Parasite resistance

I’ve been writing a bit about parasites this summer because it has been such a bad year for them in this region. We had little winter-kill of parasites last year because of very mild weather, and the heat and humidity since have been such that it has created a “perfect storm” for the worst of these parasites to proliferate and infest the flock.

In the course of my research this summer on reigning in these out-of-control parasites, I called my friend and Iowa State University Extension Sheep Specialist Dan Morrical to discuss various control options. As part of our conversation, he explained that he would not suggest deworming for barber pole worm until fecal egg counts (FECs) of that parasite variety exceeded 300 or so. Keep in mind that by counting the number of eggs in a one gram sample, a fecal egg count will roughly reflect the number of parasites producing eggs within the sheep – and anything over 300 or so eggs is considered “high.” When he said this, he made me curious as to exactly what our flock’s FECs were for that particular nematode – but our conversation soon continued in other directions.

As we talked, I explained that one of our goals over the years had been to produce sheep that were resistant to internal parasites, hopefully reducing the need for dewormers overall. Our progress in this area had not been so evident this year, since our flock has required more deworming than usual, but that was true of all flocks in this region. It has been a bad year for sheep and parasites. I knew that the strength of our sheep against these internal intruders would be told in their symptoms and their FECs. The goal is to produce sheep that can carry a heavy worm load and not display symptoms – or better yet, to resist against the worms and not carry them in the first place, regardless of how bad the fields might be.

I do know we have made progress on this front over the years – we use less dewormer now than ever before. Every once in a while, I will hear from people who have purchased our sheep for their flock, and they tell me that although others in their flock are suffering from bottle jaw or anemia (both symptoms of heavy parasite loads), our sheep generally go about their business without issue. The feedback has been all positive – but again, I have to ask myself what the numbers look like. It is the FECs that will tell the full story, and few people go through the trouble of getting these. Have we really made progress? The way to know is to make these tests in a year like this one – when nearly every flock in the region is having trouble with parasites.

Our own testing of grazing ewe lambs will begin in the next few weeks, now that breeding season has ended. These are the sheep that will have the highest loads: the youngest flock members who have been grazing the longest on our fields (the ram lambs have been on hay for two months). My focus will now turn to these young ewes as they come in from our pastures for the winter. Yet the other day, I got a bit of verification from a good friend. She had to pull two of her ewe lambs from the flock – one because she was quite anemic and the other to keep her company in the barn as they worked to eliminate the anemia. Both of these ewe lambs trace back 100% to our lines – their sire and dams all come from our flock. As we will do in a few weeks for our own ewe lambs, this friend gathered up fecal samples to see what kind of parasite loads these girls carried and sent them off to the lab. This test was interesting to me because she was sampling two very different girls – one that did have symptoms of parasites and another of the same age that did not. I couldn’t help but wonder how heavy their loads would be, since even the girl with anemia had been grazing heavily infested pastures for the entire summer with little relief from dewormers since weaning in May.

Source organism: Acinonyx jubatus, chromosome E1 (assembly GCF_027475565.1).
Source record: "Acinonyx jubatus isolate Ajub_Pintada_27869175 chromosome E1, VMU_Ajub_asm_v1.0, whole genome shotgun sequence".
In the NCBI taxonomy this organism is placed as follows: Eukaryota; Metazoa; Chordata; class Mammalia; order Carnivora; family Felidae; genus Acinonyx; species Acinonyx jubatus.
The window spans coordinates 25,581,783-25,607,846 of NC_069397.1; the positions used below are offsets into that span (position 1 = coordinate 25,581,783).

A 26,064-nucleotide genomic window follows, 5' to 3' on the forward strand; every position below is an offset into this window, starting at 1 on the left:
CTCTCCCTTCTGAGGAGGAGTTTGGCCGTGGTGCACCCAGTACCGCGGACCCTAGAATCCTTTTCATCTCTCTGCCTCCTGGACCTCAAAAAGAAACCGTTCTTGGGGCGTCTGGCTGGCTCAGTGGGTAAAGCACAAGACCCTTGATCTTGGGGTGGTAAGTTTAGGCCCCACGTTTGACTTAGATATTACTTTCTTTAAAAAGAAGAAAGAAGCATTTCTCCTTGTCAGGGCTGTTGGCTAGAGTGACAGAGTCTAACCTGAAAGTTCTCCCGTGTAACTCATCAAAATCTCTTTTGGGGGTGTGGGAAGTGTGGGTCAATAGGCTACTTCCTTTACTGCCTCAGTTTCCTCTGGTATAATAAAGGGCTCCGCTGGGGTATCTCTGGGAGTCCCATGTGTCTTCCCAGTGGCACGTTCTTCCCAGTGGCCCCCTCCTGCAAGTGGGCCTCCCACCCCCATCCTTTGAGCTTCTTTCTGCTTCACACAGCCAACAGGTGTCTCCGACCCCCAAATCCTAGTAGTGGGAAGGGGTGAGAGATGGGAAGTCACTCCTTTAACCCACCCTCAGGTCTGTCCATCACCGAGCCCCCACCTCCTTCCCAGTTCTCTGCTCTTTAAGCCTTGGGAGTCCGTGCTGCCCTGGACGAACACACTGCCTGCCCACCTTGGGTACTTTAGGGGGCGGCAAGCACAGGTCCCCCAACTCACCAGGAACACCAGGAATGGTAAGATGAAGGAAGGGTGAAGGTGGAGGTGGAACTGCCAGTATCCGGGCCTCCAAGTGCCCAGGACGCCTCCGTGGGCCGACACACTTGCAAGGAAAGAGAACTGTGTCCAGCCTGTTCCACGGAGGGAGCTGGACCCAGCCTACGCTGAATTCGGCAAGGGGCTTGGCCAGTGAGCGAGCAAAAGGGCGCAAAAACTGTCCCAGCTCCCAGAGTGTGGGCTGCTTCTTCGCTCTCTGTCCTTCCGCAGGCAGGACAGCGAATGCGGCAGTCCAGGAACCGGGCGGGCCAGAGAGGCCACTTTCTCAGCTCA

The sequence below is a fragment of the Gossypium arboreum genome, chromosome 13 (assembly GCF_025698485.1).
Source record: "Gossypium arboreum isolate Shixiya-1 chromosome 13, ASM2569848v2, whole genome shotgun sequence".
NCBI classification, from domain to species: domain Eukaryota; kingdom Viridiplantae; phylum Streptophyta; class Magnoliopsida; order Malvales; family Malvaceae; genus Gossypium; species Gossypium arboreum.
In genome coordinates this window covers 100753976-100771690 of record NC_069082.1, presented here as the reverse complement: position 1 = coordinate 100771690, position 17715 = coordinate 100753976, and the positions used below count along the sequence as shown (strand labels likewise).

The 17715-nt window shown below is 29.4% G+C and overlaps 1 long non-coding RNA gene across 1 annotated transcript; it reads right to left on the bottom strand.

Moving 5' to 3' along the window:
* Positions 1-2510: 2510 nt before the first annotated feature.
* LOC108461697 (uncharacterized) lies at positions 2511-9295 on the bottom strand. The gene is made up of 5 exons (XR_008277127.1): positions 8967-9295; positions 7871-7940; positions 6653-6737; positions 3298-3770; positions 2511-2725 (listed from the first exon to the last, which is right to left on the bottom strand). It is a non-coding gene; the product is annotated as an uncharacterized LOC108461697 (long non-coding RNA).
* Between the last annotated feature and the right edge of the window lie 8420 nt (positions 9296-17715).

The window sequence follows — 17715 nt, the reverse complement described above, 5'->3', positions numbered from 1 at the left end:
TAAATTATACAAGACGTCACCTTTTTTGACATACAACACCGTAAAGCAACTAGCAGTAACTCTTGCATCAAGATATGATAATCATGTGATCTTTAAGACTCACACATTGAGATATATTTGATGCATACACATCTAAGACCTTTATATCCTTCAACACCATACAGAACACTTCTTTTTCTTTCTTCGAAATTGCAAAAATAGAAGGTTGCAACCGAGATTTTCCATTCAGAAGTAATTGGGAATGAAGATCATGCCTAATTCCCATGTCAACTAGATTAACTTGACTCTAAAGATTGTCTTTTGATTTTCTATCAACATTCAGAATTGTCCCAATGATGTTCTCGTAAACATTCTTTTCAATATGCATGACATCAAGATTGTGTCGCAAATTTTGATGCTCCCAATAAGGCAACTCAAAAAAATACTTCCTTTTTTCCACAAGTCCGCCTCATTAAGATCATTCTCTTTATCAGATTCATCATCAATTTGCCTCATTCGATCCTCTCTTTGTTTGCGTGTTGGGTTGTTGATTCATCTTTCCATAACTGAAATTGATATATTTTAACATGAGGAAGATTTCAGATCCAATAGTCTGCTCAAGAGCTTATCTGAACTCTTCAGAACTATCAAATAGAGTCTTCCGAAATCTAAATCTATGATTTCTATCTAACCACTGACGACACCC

When the results came back, I was astounded. The lamb with the anemia had a FEC for nematodes (which include the nasty barber pole worm) of 29,000 – quite a bit above that 300 egg threshhold! Even the lamb with no symptoms at all had an FEC of 26,000 – and she was doing just fine! Honestly, this information was mind-boggling to me! It is obvious that our program to develop parasite resistance in our sheep is working.

It will not be long before we do our own testing here – both before and after deworming. Yet, with egg counts so high (and I have no reason to believe that ours will be any lower than those of this particular farm), even a dewormer that has an incredibly good kill rate of 98% will result in an FEC of nearly 600 eggs AFTER deworming (2% of 29,000 is 580) – still much higher than the 300 egg threshhold Dan and I discussed on the phone. It will take some work to eliminate the parasites attacking our flock – not only within our sheep, but also on our fields next spring. Because of these very high numbers, a simple dose of dewormer will not do the trick – it will take some careful planning to get levels back down where they have been in past years and where they belong.

This has all given me a lot to think about and figure out. I don’t have the solution yet – it is still evolving – but I am working on putting it all together. It is a work in progress and I will let you know when the plan comes together. Stay tuned.

Leave a Reply

Your email address will not be published. Required fields are marked *

fourteen − two =